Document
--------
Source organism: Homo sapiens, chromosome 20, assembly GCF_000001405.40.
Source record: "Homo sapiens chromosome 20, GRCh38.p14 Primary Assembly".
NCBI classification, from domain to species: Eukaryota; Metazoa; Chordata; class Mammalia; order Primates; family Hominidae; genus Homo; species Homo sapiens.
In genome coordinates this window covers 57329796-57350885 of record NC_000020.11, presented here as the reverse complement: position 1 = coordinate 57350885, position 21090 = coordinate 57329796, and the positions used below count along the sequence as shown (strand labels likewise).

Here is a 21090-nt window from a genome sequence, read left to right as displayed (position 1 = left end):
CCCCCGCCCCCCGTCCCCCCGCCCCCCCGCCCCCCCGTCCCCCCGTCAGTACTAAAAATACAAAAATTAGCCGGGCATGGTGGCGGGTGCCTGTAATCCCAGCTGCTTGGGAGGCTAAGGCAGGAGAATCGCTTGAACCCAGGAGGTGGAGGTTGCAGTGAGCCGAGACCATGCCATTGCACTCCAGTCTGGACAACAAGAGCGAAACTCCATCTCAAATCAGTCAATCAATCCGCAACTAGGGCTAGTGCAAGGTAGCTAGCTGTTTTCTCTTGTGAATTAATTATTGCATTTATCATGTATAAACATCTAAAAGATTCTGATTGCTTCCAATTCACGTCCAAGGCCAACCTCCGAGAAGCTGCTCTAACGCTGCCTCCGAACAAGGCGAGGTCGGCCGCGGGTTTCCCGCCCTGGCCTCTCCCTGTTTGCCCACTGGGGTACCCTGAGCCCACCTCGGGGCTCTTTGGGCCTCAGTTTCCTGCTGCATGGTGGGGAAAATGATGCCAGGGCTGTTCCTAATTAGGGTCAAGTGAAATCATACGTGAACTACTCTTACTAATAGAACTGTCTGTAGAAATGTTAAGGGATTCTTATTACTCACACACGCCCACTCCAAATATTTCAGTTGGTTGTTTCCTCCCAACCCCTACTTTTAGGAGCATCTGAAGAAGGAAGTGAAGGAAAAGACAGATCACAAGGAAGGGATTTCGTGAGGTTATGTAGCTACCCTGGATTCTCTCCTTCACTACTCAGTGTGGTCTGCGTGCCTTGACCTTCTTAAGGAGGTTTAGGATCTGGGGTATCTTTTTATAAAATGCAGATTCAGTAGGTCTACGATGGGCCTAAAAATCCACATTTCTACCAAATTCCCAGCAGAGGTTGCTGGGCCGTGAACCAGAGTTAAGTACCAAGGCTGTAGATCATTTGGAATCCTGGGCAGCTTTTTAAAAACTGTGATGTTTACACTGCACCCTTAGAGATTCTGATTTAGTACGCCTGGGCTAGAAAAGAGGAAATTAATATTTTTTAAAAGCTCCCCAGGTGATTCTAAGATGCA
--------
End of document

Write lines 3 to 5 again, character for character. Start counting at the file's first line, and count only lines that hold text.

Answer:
NCBI classification, from domain to species: Eukaryota; Metazoa; Chordata; class Mammalia; order Primates; family Hominidae; genus Homo; species Homo sapiens.
In genome coordinates this window covers 57329796-57350885 of record NC_000020.11, presented here as the reverse complement: position 1 = coordinate 57350885, position 21090 = coordinate 57329796, and the positions used below count along the sequence as shown (strand labels likewise).

Here is a 21090-nt window from a genome sequence, read left to right as displayed (position 1 = left end):